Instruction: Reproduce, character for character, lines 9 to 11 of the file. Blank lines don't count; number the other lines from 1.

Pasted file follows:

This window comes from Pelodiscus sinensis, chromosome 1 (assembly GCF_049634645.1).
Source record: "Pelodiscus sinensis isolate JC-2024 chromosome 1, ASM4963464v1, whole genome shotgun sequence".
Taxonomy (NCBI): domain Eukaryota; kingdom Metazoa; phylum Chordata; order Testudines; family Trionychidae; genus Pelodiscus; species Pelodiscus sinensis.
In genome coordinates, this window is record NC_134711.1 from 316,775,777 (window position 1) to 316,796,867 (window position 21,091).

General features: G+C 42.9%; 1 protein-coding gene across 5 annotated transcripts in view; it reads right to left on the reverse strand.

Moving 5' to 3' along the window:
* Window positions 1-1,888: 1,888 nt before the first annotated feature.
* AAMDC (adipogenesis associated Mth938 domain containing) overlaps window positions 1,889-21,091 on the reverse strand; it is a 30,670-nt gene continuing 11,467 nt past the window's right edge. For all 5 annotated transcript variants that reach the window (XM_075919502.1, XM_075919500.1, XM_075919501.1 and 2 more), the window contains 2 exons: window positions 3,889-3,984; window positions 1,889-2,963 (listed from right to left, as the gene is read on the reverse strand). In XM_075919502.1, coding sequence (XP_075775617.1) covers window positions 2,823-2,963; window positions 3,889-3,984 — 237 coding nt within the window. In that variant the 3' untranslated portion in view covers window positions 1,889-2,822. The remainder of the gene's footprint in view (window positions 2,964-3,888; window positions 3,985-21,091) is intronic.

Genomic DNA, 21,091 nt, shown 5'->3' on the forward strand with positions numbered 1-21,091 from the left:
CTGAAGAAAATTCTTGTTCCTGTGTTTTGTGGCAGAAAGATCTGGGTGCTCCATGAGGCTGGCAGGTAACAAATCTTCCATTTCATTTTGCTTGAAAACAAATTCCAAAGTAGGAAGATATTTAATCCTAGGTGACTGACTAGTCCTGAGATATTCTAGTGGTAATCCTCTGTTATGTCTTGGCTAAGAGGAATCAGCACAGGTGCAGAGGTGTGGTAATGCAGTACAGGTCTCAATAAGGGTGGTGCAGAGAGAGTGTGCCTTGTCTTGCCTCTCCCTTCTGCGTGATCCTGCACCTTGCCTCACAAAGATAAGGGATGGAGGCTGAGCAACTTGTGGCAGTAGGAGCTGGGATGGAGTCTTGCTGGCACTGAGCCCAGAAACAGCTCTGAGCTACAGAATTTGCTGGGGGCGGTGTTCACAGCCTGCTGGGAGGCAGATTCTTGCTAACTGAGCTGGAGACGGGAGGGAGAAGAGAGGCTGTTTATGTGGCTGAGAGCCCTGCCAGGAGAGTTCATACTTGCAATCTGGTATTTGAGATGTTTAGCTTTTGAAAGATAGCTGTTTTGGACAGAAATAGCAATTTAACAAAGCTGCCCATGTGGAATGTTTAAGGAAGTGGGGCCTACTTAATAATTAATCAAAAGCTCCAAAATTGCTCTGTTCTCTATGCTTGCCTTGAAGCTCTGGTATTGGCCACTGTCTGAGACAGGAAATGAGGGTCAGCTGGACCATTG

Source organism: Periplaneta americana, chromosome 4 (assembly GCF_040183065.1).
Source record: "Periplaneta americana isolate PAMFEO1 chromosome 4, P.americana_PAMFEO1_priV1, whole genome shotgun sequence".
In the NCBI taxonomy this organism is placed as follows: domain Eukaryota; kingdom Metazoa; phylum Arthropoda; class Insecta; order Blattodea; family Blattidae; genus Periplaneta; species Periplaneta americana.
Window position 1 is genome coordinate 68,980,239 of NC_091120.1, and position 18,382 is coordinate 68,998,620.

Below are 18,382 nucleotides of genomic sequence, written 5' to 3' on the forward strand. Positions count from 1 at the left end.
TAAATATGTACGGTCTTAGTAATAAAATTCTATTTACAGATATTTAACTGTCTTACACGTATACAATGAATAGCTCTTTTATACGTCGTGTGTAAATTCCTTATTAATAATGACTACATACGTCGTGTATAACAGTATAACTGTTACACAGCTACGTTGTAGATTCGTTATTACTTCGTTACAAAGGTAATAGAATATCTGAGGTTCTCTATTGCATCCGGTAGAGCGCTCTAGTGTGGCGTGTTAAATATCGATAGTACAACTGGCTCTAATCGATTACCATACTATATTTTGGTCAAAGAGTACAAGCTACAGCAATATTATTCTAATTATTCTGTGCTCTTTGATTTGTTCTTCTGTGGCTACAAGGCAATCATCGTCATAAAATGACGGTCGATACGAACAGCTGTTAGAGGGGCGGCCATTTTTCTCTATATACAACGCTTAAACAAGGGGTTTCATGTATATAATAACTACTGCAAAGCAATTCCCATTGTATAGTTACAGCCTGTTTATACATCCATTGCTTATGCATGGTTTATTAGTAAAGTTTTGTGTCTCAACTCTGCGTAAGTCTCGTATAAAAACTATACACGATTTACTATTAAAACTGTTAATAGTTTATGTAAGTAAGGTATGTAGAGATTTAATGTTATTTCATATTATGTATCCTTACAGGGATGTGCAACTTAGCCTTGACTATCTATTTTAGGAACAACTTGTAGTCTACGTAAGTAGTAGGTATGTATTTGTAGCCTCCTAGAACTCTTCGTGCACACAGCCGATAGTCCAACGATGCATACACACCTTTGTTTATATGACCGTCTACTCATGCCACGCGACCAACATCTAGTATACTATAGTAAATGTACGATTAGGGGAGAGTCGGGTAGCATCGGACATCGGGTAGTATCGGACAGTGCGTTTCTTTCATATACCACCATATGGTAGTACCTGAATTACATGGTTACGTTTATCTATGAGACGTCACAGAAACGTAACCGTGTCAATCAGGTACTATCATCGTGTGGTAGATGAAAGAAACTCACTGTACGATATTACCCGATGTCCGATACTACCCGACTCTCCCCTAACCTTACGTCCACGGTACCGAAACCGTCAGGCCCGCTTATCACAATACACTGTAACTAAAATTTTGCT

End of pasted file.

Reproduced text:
Genomic DNA, 21,091 nt, shown 5'->3' on the forward strand with positions numbered 1-21,091 from the left:
CTGAAGAAAATTCTTGTTCCTGTGTTTTGTGGCAGAAAGATCTGGGTGCTCCATGAGGCTGGCAGGTAACAAATCTTCCATTTCATTTTGCTTGAAAACAAATTCCAAAGTAGGAAGATATTTAATCCTAGGTGACTGACTAGTCCTGAGATATTCTAGTGGTAATCCTCTGTTATGTCTTGGCTAAGAGGAATCAGCACAGGTGCAGAGGTGTGGTAATGCAGTACAGGTCTCAATAAGGGTGGTGCAGAGAGAGTGTGCCTTGTCTTGCCTCTCCCTTCTGCGTGATCCTGCACCTTGCCTCACAAAGATAAGGGATGGAGGCTGAGCAACTTGTGGCAGTAGGAGCTGGGATGGAGTCTTGCTGGCACTGAGCCCAGAAACAGCTCTGAGCTACAGAATTTGCTGGGGGCGGTGTTCACAGCCTGCTGGGAGGCAGATTCTTGCTAACTGAGCTGGAGACGGGAGGGAGAAGAGAGGCTGTTTATGTGGCTGAGAGCCCTGCCAGGAGAGTTCATACTTGCAATCTGGTATTTGAGATGTTTAGCTTTTGAAAGATAGCTGTTTTGGACAGAAATAGCAATTTAACAAAGCTGCCCATGTGGAATGTTTAAGGAAGTGGGGCCTACTTAATAATTAATCAAAAGCTCCAAAATTGCTCTGTTCTCTATGCTTGCCTTGAAGCTCTGGTATTGGCCACTGTCTGAGACAGGAAATGAGGGTCAGCTGGACCATTG

Source organism: Periplaneta americana, chromosome 4 (assembly GCF_040183065.1).